Climatic Conditions Affect Shoot Flammability by Influencing Flammability-Related Functional Traits in Non-Fire-Prone Habitats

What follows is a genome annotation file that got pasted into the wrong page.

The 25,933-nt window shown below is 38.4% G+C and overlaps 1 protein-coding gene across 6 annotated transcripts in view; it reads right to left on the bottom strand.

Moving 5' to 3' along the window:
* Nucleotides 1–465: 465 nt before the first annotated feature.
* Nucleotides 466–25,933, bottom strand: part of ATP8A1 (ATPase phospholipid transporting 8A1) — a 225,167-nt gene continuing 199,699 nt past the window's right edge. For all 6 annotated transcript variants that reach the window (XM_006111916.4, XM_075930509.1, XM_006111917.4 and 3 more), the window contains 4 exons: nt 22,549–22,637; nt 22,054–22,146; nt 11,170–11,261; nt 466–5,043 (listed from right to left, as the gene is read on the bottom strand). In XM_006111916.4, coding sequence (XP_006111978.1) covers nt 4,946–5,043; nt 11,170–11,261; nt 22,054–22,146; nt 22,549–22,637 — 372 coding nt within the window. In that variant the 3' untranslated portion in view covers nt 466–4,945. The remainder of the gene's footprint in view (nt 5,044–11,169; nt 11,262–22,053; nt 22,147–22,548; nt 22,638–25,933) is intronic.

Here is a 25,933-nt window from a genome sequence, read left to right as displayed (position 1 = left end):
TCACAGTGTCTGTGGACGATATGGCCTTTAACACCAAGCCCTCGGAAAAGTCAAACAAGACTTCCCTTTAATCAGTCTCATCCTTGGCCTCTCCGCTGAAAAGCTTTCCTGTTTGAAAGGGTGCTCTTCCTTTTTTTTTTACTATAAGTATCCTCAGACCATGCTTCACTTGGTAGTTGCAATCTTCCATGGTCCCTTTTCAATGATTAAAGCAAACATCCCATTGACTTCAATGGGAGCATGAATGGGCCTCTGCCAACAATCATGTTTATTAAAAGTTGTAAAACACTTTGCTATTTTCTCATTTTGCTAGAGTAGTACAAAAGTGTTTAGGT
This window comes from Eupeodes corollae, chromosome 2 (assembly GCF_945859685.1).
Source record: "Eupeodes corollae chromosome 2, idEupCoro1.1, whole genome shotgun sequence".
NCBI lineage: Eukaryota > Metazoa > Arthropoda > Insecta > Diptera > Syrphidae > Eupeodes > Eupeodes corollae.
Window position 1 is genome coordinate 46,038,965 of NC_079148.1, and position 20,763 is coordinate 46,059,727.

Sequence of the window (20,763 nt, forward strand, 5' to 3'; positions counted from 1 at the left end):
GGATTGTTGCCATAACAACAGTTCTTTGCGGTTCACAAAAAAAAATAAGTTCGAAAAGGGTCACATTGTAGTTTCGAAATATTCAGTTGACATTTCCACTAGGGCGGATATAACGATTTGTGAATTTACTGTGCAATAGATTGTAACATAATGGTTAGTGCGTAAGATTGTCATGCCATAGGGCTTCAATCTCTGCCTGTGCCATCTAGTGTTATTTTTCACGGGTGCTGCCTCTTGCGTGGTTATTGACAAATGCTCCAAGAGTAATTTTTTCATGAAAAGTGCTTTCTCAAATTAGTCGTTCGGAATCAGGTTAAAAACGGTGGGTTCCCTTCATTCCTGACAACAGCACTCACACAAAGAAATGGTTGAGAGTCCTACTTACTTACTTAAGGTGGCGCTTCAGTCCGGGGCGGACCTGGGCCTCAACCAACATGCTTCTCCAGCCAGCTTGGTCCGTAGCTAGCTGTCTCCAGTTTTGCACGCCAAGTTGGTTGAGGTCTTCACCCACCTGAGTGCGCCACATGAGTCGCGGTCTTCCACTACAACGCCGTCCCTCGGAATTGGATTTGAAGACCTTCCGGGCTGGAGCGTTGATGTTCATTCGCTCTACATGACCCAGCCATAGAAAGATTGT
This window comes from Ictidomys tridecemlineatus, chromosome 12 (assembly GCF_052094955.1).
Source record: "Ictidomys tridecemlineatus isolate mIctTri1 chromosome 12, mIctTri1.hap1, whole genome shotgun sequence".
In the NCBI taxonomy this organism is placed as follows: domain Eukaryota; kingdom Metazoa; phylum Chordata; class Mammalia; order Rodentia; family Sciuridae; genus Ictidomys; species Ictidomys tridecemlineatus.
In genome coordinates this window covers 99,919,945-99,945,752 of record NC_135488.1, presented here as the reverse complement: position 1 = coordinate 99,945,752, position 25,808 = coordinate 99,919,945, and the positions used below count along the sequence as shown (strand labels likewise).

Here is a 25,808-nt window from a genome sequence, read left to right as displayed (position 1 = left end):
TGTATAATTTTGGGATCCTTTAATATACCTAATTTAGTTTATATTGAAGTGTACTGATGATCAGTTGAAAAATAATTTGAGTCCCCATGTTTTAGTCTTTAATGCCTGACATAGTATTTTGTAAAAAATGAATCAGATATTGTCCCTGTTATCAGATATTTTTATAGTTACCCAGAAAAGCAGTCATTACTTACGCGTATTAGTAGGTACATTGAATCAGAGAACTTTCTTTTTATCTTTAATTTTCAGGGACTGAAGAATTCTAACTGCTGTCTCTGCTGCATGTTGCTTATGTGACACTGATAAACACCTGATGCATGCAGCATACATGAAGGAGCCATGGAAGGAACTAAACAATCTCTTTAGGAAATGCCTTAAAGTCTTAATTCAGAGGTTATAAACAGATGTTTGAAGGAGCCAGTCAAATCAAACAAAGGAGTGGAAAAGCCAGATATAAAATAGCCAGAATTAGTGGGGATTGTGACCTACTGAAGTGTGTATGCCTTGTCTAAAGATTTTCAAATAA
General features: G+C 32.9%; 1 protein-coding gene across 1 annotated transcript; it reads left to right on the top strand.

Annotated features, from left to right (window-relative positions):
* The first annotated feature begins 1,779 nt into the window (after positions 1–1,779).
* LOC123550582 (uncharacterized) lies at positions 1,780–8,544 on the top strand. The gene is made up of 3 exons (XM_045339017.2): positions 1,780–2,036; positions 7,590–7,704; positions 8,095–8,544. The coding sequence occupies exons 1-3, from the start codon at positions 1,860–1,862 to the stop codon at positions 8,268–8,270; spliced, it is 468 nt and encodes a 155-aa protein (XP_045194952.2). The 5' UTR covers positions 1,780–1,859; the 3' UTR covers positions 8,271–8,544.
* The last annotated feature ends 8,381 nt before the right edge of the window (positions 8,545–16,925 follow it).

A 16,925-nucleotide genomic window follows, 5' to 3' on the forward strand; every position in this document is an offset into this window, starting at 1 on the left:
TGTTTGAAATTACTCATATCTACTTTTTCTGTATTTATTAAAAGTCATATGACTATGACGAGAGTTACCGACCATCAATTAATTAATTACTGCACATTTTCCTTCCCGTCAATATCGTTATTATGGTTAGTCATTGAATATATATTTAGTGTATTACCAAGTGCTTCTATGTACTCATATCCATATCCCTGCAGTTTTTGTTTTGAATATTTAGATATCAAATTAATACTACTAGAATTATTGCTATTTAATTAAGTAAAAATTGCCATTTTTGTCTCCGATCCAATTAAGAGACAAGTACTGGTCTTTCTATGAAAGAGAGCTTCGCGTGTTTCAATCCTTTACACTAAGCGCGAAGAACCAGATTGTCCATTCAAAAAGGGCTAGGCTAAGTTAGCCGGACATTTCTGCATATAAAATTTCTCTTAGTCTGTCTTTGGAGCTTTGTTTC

Plant flammability is an important driver of wildfires, and flammability itself is determined by several plant functional traits. While many plant traits are influenced by climatic conditions, the interaction between climatic conditions and plant flammability has rarely been investigated. Here, we explored the relationships among climatic conditions, shoot-level flammability components, and flammability-related functional traits for 186 plant species from fire-prone and non-fire-prone habitats. For species originating from non-fire-prone habitats, those from warmer areas tended to have lower shoot moisture content and larger leaves, and had higher shoot flammability with higher ignitibility, combustibility, and sustainability. Plants in wetter areas tended to have lower shoot flammability with lower combustibility and sustainability due to higher shoot moisture contents. In fire-prone habitats, shoot flammability was not significantly related to any climatic factor. Our study suggests that for species originating in non-fire-prone habitats, climatic conditions have influenced plant flammability by shifting flammability-related functional traits, including leaf size and shoot moisture content. Climate does not predict shoot flammability in species from fire-prone habitats; here, fire regimes may have an important role in shaping plant flammability. Understanding these nuances in the determinants of plant flammability is important in an increasingly fire-prone world.